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Comparative and experimental investigations of cranial robusticity in mid-Pleistocene hominins

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Extremely thick cranial vaults have been noted as a diagnostic characteristic of Homo erectus since the first fossil of the species was identified, but potential mechanisms underlying this seemingly unique

Extremely thick cranial vaults have been noted as a diagnostic characteristic of Homo erectus since the first fossil of the species was identified, but potential mechanisms underlying this seemingly unique trait have not been rigorously investigated. Cranial vault thickness (CVT) is not a monolithic trait, and the responsiveness of its layers to environmental stimuli is unknown. Identifying factors that affect CVT would be exceedingly valuable in teasing apart potential contributors to thick vaults in the Pleistocene. Four hypotheses were tested using CT scans of skulls of more than 1100 human and non-human primates. Data on total frontal, parietal, and occipital bone thickness and bone composition were collected to test the hypotheses: H1. CVT is an allometric consequence of brain or body size. H2. Thick cranial vaults are a response to long, low cranial vault shape. H3. High masticatory stress causes localized thickening of cranial vaults. H4. Activity-mediated systemic hormone levels affect CVT. Traditional comparative methods were used to identify features that covary with CVT across primates to establish behavior patterns that might correlate with thick cranial vaults. Secondly, novel experimental manipulation of a model organism, Mus musculus, was used to evaluate the relative plasticity of CVT. Finally, measures of CVT in fossil hominins were described and discussed in light of the extant comparative and experimental results. This dissertation reveals previously unknown variation among extant primates and humans and illustrates that Homo erectus is not entirely unique among primates in its CVT. The research suggests that it is very difficult to make a mouse grow a thick head, although it can be genetically programmed to have one. The project also identifies a possible hominin synapomorphy: high diploë ratios compared to non-human primates. It also found that extant humans differ from non-human primates in overall pattern of which cranial vault bones are thickest. What this project was unable to do was definitively provide an explanation for why and how Homo erectus grew thick skulls. Caution is required when using CVT as a diagnostic trait for Homo erectus, as the results presented here underscore the complexity inherent in its evolution and development.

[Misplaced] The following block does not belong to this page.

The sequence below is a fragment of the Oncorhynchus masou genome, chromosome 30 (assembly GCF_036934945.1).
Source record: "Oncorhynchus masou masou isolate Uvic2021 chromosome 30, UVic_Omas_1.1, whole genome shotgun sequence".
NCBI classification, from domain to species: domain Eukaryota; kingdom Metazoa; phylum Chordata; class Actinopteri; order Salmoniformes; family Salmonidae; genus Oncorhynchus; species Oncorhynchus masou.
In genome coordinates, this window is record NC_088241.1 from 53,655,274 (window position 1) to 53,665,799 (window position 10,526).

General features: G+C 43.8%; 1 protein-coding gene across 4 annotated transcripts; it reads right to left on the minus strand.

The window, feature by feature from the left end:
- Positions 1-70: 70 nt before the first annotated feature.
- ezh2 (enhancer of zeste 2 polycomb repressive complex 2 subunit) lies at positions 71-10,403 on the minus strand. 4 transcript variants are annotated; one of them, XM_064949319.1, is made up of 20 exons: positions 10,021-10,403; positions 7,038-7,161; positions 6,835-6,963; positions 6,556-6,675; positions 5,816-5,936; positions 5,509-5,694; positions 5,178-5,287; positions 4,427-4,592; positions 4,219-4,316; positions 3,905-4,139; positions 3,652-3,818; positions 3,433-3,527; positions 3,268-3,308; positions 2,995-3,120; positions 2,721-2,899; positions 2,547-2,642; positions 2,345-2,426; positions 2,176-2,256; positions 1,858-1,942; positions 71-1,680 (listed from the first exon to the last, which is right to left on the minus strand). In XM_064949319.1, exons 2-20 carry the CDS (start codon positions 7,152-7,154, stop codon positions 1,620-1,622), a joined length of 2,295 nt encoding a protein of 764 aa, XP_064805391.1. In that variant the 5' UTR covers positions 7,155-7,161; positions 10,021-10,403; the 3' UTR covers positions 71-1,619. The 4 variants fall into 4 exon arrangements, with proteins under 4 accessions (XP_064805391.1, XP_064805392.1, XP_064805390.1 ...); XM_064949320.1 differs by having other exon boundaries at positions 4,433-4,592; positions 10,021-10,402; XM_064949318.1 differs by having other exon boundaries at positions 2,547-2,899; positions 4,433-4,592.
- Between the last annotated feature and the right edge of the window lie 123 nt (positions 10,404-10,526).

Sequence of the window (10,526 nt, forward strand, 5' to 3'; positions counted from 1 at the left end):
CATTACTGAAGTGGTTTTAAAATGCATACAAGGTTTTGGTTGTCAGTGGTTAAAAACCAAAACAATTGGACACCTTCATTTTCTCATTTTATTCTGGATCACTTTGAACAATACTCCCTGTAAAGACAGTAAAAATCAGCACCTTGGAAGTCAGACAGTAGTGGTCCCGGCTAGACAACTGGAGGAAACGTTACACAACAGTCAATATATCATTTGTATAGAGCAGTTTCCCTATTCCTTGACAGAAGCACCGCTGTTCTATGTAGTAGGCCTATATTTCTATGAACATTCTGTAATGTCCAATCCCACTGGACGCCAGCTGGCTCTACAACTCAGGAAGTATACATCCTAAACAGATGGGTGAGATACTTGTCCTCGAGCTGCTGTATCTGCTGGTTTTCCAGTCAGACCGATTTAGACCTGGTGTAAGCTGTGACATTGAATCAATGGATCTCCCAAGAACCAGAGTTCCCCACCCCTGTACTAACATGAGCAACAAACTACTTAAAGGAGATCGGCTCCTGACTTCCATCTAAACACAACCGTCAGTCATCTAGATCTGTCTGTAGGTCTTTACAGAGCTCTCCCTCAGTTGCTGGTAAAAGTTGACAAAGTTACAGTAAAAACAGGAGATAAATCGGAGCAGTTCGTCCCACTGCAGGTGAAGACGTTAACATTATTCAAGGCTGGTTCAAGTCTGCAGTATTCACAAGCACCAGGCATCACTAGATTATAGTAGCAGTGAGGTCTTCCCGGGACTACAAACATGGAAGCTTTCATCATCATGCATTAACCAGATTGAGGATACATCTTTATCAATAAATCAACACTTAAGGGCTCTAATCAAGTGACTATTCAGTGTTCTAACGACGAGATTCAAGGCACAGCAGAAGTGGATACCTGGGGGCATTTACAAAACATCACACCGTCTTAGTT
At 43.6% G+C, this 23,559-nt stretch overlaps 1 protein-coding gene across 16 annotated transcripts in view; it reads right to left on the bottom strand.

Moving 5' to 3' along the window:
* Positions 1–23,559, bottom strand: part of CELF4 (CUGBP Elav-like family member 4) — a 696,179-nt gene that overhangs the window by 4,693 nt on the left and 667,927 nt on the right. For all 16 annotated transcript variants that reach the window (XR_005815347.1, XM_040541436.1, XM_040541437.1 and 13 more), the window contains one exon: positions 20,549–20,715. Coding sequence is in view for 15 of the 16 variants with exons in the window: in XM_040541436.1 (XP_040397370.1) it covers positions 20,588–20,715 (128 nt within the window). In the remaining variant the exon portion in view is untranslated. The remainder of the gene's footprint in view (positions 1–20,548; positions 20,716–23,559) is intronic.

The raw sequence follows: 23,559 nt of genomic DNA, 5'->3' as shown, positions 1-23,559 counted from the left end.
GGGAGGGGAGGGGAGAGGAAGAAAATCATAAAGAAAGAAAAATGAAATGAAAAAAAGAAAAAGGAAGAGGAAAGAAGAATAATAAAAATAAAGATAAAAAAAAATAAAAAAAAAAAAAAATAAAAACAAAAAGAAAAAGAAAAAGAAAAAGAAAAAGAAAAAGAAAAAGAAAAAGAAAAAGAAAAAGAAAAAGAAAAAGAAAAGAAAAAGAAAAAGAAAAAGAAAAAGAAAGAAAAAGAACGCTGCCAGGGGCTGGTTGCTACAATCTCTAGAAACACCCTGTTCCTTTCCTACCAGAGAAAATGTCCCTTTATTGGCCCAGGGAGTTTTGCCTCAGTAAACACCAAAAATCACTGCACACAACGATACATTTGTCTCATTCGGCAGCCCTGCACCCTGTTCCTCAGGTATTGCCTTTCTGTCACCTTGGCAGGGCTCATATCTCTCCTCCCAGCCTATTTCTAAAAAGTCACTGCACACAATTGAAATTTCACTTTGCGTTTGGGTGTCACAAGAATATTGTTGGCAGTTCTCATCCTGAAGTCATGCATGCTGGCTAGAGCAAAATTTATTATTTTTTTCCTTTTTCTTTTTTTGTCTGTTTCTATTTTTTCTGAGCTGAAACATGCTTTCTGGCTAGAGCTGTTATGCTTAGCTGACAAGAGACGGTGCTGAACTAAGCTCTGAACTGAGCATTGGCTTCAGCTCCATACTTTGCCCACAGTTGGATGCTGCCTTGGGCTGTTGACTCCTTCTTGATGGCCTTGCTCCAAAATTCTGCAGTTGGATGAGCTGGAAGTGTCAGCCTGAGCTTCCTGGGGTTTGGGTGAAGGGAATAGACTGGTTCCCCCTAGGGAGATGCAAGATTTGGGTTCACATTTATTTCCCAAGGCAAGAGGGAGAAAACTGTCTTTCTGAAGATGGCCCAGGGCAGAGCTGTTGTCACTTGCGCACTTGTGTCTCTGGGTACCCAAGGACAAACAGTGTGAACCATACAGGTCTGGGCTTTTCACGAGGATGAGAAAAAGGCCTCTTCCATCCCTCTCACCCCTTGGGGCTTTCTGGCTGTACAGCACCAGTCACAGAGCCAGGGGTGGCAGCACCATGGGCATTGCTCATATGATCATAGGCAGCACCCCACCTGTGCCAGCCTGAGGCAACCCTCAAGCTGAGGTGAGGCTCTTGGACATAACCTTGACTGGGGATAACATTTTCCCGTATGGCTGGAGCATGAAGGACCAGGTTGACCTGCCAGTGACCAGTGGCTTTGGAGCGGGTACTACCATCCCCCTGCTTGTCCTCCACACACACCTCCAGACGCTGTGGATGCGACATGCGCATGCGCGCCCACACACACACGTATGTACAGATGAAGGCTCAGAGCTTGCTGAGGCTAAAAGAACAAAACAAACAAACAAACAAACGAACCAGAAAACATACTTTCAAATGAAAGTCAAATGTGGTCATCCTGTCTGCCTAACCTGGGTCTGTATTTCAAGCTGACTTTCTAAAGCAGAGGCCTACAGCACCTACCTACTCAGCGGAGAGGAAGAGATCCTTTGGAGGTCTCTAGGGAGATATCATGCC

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Date Created
  • 2012